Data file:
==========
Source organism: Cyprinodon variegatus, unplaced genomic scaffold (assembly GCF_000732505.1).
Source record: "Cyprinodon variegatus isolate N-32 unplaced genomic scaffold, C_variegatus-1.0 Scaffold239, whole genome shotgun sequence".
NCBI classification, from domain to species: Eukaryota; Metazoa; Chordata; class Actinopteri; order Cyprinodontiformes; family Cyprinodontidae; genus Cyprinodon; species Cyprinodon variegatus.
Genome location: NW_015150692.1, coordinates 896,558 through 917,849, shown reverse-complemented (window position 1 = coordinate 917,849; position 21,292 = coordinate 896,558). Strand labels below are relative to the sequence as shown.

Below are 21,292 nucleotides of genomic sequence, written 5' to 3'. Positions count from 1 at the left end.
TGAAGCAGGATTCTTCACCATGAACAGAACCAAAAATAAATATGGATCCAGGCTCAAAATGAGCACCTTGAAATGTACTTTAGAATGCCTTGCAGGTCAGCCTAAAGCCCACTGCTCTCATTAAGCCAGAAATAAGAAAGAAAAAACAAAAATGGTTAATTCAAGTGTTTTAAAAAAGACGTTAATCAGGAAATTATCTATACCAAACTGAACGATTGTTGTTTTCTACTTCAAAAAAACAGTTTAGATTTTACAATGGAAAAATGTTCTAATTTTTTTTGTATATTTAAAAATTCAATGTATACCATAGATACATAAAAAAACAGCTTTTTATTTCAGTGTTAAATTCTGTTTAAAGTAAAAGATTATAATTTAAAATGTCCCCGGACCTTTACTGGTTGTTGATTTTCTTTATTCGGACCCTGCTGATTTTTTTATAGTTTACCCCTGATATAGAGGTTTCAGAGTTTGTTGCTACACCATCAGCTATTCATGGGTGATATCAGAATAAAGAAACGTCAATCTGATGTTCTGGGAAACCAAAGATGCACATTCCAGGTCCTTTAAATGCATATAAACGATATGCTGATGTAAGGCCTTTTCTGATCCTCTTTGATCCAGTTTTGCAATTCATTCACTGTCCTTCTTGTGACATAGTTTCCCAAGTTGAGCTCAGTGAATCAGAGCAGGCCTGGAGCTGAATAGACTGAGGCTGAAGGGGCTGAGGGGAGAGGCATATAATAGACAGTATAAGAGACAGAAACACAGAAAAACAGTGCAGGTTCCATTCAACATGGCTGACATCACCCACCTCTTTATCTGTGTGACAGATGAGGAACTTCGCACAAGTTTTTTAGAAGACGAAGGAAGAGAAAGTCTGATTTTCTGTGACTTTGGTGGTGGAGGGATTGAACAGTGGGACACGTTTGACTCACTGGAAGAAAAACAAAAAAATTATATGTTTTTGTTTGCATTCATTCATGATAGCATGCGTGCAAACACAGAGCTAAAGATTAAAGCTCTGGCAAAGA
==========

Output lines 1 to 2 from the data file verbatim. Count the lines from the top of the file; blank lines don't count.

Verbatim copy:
Source organism: Cyprinodon variegatus, unplaced genomic scaffold (assembly GCF_000732505.1).
Source record: "Cyprinodon variegatus isolate N-32 unplaced genomic scaffold, C_variegatus-1.0 Scaffold239, whole genome shotgun sequence".